NHS lets only one in three women have a partner by her side for support during childbirth
Only one woman in three was allowed a partner at her side for support during childbirth last year, according to shocking new figures.
The Care Quality Commission's annual maternity survey lifts the lid on the scale of restrictions imposed on pregnant women during the pandemic for the first time.
It showed only 34 per cent of women questioned last summer said they had been allowed full partner support in childbirth in the first two months of 2021.
The survey – which was not conducted in 2020 because of Covid – covers January and February births to provide a snapshot. By comparison, 74 per cent of women were allowed a partner for support in 2019.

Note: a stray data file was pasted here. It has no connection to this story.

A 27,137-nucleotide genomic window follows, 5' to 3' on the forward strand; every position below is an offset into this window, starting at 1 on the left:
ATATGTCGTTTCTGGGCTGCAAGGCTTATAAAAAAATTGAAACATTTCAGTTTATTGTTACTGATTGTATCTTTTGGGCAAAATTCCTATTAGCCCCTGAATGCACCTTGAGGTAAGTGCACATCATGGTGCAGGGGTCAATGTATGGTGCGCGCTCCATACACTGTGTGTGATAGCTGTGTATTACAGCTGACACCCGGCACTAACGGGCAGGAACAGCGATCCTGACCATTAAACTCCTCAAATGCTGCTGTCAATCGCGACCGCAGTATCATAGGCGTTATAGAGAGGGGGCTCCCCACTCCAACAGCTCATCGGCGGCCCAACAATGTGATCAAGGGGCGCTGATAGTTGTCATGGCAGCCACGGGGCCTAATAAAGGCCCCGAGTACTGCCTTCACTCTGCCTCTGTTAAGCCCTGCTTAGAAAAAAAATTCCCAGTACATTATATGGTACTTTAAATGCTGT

Last spring, all NHS trusts moved to scrap restrictions for partners. Official guidance makes it clear hospital trusts should find 'creative solutions' to ensure women had support at 'all stages' of pregnancy and labour.
Despite this, at the end of last year, some hospitals used fears over the Omicron variant to bring back restrictions. But after MPs raised concerns, it is understood NHS England reissued its guidance to trusts.
The CQC survey, which received responses from 23,479 women, found the pandemic also led to a reduction in women's ability to choose where to give birth – in particular, mothers-to-be in some areas were unable to opt for a home birth.
There was also a slight decrease in the proportion saying they were always treated with respect, down from 89 to 85 per cent.